CIRM Ups Translational Velocity

California’s stem cell agency unveiled a 5-year plan that includes starting 50 new clinical trials.

Bob Grant
Bob Grant

Bob started with The Scientist as a staff writer in 2007. Before joining the team, he worked as a reporter at Audubon and earned a master’s degree in science journalism...

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Dec 20, 2015

WIKIMEDIA, CSIROThe California Institute for Regenerative Medicine (CIRM) announced its approval of an ambitious plan last week (December 17) that it will execute over the next five years, with the aim of getting more stem-cell therapies into the clinic or at least well on their way to commercialization.

The plan, which involves pushing more therapies into clinical trials at a quicker pace, will tap the remaining funds from the $3 billion California voters awarded the agency in 2004 by approving a ballot initiative known as proposition 71. “We have around $900 million left to work with, and we wanted a plan that used that money to produce the greatest possible impact for our patients,” Randy Mills, CIRM’s president and CEO, said in a statement. “We didn’t want something ‘good enough,’ we wanted something ‘transformational.’”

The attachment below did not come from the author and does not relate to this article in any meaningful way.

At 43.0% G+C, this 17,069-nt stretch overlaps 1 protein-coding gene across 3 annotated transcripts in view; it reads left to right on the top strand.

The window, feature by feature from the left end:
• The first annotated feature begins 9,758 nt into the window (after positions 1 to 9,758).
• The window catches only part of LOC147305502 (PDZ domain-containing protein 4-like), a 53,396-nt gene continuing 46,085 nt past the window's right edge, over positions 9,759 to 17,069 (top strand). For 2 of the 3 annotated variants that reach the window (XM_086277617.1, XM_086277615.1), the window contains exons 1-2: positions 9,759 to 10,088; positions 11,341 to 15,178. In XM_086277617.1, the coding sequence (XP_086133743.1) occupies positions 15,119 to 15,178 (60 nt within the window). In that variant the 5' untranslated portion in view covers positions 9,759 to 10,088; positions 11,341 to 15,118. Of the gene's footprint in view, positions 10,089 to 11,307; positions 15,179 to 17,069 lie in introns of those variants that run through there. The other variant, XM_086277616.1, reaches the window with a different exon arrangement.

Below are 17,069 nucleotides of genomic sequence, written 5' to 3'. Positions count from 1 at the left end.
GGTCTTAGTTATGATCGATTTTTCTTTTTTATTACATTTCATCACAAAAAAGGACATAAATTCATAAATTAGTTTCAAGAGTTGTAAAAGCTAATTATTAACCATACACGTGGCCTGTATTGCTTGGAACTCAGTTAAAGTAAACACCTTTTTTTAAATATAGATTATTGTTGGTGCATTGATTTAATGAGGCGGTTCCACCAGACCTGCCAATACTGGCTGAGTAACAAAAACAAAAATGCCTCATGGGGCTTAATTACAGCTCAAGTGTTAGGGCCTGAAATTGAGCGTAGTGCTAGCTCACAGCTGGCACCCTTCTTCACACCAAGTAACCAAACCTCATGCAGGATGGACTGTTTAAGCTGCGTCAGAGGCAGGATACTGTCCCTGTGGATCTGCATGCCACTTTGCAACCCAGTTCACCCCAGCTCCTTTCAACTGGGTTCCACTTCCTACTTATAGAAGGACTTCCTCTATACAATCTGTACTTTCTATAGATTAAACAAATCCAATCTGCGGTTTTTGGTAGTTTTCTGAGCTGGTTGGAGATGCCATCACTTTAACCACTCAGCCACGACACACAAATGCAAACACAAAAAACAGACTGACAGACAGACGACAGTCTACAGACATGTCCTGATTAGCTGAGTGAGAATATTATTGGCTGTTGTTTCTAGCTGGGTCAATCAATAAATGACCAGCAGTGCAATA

CIRM’s so-called “Stategic Plan” aims to start 50 new clinical trials of stem-cell therapies,...

“It’s ambitious, but then isn’t that what the people of California were when they approved Proposition 71,” Al Rowlett, a CIRM board member and CEO of the Turning Point mental health program in Sacramento, told California Stem Cell Report. “They wanted to create something that was going to change the face of medicine. That’s what we hope to do.”

The plan earmarks $620 million for clinical work and translational research, while $170 million will be devoted to basic research. Educational programs will get $50 million, and another $50 million will go towards infrastructure. CIRM also hopes to entice private partners, setting aside $75 million in matching funds to lure investors into partnerships on research that hasn’t yet secured such relationships.